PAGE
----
Health and nutrition will always go hand-in-hand. They are the two sides to the same coin. One cannot define health without nutrition. Nutrition is the foundation on which the health of the state stands tall and strong.
Nutrition is essential for the growth, development and well-being of a human being. It is an integral part of a healthy lifestyle. When nutrition is combined with physical activity, it helps us maintain a healthy body weight, which is the driving force to achieve the cardinal objective of a disease-free body. Proper nutrition right from birth helps keep communicable diseases at bay.
Therefore, disease-free Maharashtra is the base of the pyramid and its tip is Healthy Maharashtra.
Young doctors should ask themselves two questions. Why have I become a doctor? What is the aim of my life? Living is not about adding another year to your existence. It is about adding quality to your life, and there is quality in service to those who need them.
In today’s fast-moving world, the term nutrition has been totally misconstrued by society. We tend to relate this to food that is rich in fat. A healthy diet should contain carbohydrate, proteins, vitamins and minerals. The state should actively promote the importance of following a balanced diet. Nutrition for all should be the motto. However, the despairing reality is the government doesn’t take this fact seriously, and lack of political will is primarily responsible for this.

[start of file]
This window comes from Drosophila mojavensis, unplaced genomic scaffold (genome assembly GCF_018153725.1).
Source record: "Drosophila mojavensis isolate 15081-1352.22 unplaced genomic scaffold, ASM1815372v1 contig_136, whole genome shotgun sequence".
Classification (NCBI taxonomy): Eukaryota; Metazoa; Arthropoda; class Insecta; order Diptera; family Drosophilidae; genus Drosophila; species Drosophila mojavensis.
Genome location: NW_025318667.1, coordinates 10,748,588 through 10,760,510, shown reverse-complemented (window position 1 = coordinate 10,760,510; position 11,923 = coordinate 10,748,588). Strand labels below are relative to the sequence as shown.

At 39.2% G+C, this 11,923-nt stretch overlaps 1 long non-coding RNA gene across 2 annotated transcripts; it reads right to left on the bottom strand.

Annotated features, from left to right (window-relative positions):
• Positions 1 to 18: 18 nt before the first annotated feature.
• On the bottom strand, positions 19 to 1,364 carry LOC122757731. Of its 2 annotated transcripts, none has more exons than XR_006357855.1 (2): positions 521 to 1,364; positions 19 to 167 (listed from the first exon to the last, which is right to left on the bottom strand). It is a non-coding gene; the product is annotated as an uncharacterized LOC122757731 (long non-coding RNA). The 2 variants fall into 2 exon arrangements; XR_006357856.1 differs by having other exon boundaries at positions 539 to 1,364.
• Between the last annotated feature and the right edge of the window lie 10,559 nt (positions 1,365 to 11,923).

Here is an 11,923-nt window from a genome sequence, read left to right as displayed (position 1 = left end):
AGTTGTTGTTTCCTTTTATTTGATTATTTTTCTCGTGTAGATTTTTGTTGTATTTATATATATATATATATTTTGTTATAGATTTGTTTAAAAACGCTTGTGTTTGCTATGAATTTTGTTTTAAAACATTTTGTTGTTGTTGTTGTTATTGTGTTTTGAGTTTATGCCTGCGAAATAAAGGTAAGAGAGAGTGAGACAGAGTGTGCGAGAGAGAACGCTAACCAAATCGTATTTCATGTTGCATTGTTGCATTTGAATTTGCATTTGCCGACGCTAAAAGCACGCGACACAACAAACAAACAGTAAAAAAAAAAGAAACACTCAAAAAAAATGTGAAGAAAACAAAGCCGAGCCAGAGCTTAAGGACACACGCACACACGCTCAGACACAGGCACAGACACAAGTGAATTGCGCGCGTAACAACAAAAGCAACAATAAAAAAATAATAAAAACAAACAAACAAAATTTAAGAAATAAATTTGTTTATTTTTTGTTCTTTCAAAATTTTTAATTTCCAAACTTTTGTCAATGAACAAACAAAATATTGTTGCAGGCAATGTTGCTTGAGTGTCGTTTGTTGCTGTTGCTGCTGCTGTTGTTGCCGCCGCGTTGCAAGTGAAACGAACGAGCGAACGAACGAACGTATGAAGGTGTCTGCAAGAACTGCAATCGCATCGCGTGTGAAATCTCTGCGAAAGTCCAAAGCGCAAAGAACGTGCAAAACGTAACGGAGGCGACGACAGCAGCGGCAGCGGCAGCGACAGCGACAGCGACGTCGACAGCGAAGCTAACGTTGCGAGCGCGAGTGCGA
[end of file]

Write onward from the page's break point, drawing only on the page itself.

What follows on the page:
There are two major aspects of health – curative care and preventive care. Nutrition and vaccination come under preventive care. The state should first focus on prevention. The time is here to work collectively and create an efficacious mechanism based on the model of preventive care, which has been neglected completely by the policymakers. Vaccination programmes have to be implemented effectively so we see the fruits of preventive care sooner.
Clean surroundings, safe drinking water and personal health and hygiene are keys to preventive care. If we assure safe and potable drinking water to our citizens, a lot of gastrointestinal ailments can be prevented.
Development of medical infrastructure to support the entire state requires political will, but as citizens, we must keep the pressure on the government to take measures. Health infrastructure is the strength of a healthy society.
The next question is about human resource. Qualified doctors should be encouraged to take up the challenges in the rural areas. Merely making it mandatory will not serve the purpose. Incentives should be provided to doctors who work in rural and tribal areas to generate will among every doctor.
Also, young doctors should ask themselves two questions. Why have I become a doctor? What is the aim of my life? If the answer is their aim is to achieve everything in life, then that’s what it is, and the way forward is simple. But if the answer is a vision and aim to work for the people, then it is the actual duty of the doctor. If a doctor decides with conviction, that he/she wants to go to rural and tribal areas and serve the people, then, believe me, it will give them immensely satisfying lives. There’s no substitute for this happiness.
Living is not about adding another year to your existence. It is about adding quality to your life, and there is quality in service to those who need them.
And, last but not the least, family welfare and planning are the burning issues as of now. These are the most neglected issues, as there is no agenda or planning ready with the government. Population control also indirectly affects the health of the state.
The author is a Padma Shri awardee and a social activist